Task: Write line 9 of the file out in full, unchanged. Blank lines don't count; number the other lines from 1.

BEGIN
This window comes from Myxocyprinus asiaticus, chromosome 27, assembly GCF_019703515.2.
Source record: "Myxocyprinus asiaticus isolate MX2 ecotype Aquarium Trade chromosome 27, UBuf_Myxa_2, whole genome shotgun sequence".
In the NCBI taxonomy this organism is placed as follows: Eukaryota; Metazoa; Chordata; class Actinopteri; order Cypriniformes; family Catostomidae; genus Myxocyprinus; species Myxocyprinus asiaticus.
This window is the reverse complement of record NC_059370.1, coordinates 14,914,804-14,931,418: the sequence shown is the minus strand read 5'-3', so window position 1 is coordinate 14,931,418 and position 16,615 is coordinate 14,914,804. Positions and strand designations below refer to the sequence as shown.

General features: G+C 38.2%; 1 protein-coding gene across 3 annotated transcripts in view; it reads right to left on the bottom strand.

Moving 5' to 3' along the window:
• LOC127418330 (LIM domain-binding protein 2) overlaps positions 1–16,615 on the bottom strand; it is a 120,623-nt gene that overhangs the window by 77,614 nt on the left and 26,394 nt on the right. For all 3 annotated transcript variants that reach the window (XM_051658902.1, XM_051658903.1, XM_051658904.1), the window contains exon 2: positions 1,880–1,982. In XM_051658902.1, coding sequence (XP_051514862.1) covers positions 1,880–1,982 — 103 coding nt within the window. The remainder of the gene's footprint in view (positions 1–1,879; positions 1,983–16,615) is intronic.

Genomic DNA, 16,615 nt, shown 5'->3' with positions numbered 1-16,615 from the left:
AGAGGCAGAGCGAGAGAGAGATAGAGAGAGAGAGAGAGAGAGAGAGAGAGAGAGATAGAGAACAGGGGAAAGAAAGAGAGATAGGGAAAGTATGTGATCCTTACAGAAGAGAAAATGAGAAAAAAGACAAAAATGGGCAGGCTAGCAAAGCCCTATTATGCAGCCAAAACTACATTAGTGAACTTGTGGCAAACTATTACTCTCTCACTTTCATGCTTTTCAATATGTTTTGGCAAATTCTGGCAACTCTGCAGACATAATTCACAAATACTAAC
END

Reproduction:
AGAGGCAGAGCGAGAGAGAGATAGAGAGAGAGAGAGAGAGAGAGAGAGAGAGAGATAGAGAACAGGGGAAAGAAAGAGAGATAGGGAAAGTATGTGATCCTTACAGAAGAGAAAATGAGAAAAAAGACAAAAATGGGCAGGCTAGCAAAGCCCTATTATGCAGCCAAAACTACATTAGTGAACTTGTGGCAAACTATTACTCTCTCACTTTCATGCTTTTCAATATGTTTTGGCAAATTCTGGCAACTCTGCAGACATAATTCACAAATACTAAC